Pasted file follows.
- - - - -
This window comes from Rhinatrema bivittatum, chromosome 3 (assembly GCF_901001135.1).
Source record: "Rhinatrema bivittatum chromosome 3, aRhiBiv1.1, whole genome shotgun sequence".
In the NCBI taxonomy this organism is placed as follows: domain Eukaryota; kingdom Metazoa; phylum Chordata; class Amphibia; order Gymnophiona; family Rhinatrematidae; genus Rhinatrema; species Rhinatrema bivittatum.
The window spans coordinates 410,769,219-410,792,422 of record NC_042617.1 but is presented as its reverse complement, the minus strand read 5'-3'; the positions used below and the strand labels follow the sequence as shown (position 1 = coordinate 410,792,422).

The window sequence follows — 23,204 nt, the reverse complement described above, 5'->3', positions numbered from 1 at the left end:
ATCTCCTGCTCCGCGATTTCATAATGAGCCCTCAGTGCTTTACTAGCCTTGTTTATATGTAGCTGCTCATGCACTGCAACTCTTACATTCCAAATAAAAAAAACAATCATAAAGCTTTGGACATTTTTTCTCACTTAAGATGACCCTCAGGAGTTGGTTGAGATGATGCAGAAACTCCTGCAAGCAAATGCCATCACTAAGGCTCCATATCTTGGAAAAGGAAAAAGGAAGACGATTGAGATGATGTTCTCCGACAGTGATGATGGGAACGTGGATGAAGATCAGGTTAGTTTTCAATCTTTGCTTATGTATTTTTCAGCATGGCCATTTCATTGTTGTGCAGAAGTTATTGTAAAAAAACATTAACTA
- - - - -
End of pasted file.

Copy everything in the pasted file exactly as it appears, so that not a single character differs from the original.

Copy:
This window comes from Rhinatrema bivittatum, chromosome 3 (assembly GCF_901001135.1).
Source record: "Rhinatrema bivittatum chromosome 3, aRhiBiv1.1, whole genome shotgun sequence".
In the NCBI taxonomy this organism is placed as follows: domain Eukaryota; kingdom Metazoa; phylum Chordata; class Amphibia; order Gymnophiona; family Rhinatrematidae; genus Rhinatrema; species Rhinatrema bivittatum.
The window spans coordinates 410,769,219-410,792,422 of record NC_042617.1 but is presented as its reverse complement, the minus strand read 5'-3'; the positions used below and the strand labels follow the sequence as shown (position 1 = coordinate 410,792,422).

The window sequence follows — 23,204 nt, the reverse complement described above, 5'->3', positions numbered from 1 at the left end:
ATCTCCTGCTCCGCGATTTCATAATGAGCCCTCAGTGCTTTACTAGCCTTGTTTATATGTAGCTGCTCATGCACTGCAACTCTTACATTCCAAATAAAAAAAACAATCATAAAGCTTTGGACATTTTTTCTCACTTAAGATGACCCTCAGGAGTTGGTTGAGATGATGCAGAAACTCCTGCAAGCAAATGCCATCACTAAGGCTCCATATCTTGGAAAAGGAAAAAGGAAGACGATTGAGATGATGTTCTCCGACAGTGATGATGGGAACGTGGATGAAGATCAGGTTAGTTTTCAATCTTTGCTTATGTATTTTTCAGCATGGCCATTTCATTGTTGTGCAGAAGTTATTGTAAAAAAACATTAACTA